|A NOTE FROM THE EDITOR|
|ARTICLE -- HOW TO PROGRAM EVERYTHING -- A STEP BY STEP GUIDE|
Right now I'm sitting in a Greyhound bus station in Thunder Bay,
Ontario to hide from my past. That thought only grazes my consciousness
for a minute though, because I have a secret I need to share. A big
secret. A lot of professional programmers have been keeping a secret
from you. They don't want you to know the truth. To be honest, I wasn't
sure if I should tell you, but it must be said. I'm here to tell you
what every programmer needs to know; I'm here to tell you how to
program everything and anything. I'm sure you can understand that I'm
putting myself into mortal danger by telling the world like this, but
without this information, an entire generation of programmers may keep
living with the wool pulled over their eyes, and I cannot allow that,
especially in QB, where the programmers are so bright, but many of them
still don't understand the one fundamental truth.
There has only ever been one program ever written, and every other has been a clone of that.
In these paragraphs, I'm going to explain The One Program in detail, I'm going to point how that original program works, and how you can use the innate knowledge of The One Program to code anything you've ever wanted.
The One Program
The one program ever written is deceptively simple, mostly because programming languages make it simple. In reality, the operating system, the BIOS, and the programming language dummy it down so much most people can't see it, but I'll tell you what it is.
10 PRINT "HELLO WORLD!" 20 INPUT "Try again"; Answer 30 IF answer = "yes" THEN GOTO 10Deceptive, isn't it? Let's look at what the program is really doing though. There's where things get interesting.
10 PRINT "HELLO WORLD!"
The first line of the program is probably the most abstracted, so read carefully. After that things get a lot simpler, so just bear with me.
The PRINT statement represents several stages of memory reading and writing, array indexing, pointers, and many other aspects of most output engines, whether it's a 2d tile engine in VGA, or a fullscreen bitmap renderer using SVGA, or an RS232 teletype terminal. In many ways, it's even more difficult.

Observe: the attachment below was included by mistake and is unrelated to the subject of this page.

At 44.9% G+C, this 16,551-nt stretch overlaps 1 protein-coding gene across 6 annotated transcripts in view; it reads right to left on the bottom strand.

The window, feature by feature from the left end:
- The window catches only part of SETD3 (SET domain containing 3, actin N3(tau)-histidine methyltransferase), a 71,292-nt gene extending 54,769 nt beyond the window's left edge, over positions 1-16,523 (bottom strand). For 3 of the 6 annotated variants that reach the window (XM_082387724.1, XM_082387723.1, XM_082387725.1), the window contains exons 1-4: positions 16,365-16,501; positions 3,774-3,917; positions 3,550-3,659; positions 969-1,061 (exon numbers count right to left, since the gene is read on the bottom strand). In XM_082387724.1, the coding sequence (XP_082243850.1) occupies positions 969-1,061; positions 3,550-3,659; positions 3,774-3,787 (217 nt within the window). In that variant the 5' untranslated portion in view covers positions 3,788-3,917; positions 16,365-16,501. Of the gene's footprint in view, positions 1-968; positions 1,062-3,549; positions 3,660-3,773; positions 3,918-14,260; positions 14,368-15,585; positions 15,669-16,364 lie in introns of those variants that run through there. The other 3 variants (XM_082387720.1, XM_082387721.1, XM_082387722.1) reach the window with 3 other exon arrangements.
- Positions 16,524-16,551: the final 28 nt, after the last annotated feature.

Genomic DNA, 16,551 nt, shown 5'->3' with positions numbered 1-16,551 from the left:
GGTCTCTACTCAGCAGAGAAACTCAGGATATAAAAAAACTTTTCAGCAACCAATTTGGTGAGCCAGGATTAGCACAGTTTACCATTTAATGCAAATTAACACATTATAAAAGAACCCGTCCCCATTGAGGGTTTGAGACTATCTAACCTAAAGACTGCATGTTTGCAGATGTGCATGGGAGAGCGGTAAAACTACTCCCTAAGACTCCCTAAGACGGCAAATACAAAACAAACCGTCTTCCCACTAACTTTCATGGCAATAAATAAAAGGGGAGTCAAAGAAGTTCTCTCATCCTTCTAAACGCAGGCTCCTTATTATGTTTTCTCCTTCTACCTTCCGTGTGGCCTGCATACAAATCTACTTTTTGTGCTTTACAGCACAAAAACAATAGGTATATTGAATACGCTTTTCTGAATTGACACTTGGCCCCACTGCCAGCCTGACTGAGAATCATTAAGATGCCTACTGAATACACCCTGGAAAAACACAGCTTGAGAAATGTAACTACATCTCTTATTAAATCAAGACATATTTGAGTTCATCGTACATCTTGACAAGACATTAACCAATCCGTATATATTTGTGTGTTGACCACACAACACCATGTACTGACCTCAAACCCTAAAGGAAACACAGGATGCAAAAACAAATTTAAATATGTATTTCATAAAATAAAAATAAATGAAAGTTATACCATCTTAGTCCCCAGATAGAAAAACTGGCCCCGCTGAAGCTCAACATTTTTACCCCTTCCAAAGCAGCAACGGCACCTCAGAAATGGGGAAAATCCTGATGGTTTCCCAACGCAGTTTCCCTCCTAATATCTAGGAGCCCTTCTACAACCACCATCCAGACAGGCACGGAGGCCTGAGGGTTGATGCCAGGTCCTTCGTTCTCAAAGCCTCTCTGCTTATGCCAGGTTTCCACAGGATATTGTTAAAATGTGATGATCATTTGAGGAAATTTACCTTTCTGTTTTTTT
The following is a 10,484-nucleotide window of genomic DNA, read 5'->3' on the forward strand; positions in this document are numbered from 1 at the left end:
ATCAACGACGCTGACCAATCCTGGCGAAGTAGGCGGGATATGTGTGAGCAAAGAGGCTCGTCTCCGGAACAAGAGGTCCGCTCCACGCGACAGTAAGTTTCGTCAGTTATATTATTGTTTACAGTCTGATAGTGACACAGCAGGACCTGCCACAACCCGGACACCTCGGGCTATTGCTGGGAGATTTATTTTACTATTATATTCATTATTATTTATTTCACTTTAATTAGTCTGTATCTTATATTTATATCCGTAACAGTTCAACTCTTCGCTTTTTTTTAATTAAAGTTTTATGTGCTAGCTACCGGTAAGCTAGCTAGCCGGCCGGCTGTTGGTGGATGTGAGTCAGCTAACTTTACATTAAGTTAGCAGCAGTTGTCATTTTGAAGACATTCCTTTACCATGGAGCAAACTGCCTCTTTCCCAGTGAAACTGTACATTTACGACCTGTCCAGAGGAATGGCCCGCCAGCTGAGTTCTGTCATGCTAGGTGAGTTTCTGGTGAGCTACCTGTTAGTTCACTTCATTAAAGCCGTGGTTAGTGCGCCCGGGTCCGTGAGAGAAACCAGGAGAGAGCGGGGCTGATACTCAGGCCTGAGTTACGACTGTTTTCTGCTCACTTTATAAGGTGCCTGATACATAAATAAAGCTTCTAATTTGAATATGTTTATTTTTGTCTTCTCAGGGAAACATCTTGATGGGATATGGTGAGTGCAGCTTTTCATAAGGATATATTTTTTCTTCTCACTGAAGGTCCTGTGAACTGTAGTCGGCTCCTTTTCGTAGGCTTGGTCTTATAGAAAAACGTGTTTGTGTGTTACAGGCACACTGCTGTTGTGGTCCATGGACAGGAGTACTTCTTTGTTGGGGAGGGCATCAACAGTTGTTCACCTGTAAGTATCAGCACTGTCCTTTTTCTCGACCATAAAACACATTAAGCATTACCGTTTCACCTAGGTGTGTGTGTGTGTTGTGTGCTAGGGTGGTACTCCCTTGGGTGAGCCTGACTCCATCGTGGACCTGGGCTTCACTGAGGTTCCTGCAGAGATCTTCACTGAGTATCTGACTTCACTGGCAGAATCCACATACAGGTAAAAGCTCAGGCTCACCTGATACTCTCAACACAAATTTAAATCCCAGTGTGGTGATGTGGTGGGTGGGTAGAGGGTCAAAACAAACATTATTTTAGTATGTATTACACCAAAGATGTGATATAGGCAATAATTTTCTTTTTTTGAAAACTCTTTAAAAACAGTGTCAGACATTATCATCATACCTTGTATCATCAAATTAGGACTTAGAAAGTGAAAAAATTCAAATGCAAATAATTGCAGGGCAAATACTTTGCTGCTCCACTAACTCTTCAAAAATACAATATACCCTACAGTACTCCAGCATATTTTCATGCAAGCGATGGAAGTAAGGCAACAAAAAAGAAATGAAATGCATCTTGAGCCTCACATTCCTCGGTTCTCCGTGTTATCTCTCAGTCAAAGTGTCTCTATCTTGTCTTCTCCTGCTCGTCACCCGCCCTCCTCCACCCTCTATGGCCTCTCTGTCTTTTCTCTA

The first major part of the PRINT statement is a huge memory location at &HB800. In this segment, all text data is stored. To let the video card know that a character is at a certain location, two bytes are written to the screen: The first is a character code, which is just a pointer to a certain element in an array of font sprites in the video cards memory, the second is a type code, which determines the foreground colour, background colour, and status as a special text type (bold, underlined, flashing, etc...), which tells a special routine on the video card how to render it. In turn, that rendering program on the video card will try to draw to the video segment at &HA000, placing the fonts by placing the bitmaps found at the array I mentioned earlier onto the screen in a prescribed format, which is determined by the video mode, which is stored elsewhere.
Knowing how that process works from &HB800 onwards, the largest hassle for the moment, several steps before the text appears to the screen, is knowing what kind of text you're rendering and where. Internal variables keep track of both of these, whose movement is likely controlled by other routines which are designed to scroll the screen down when text reaches the bottom of the page.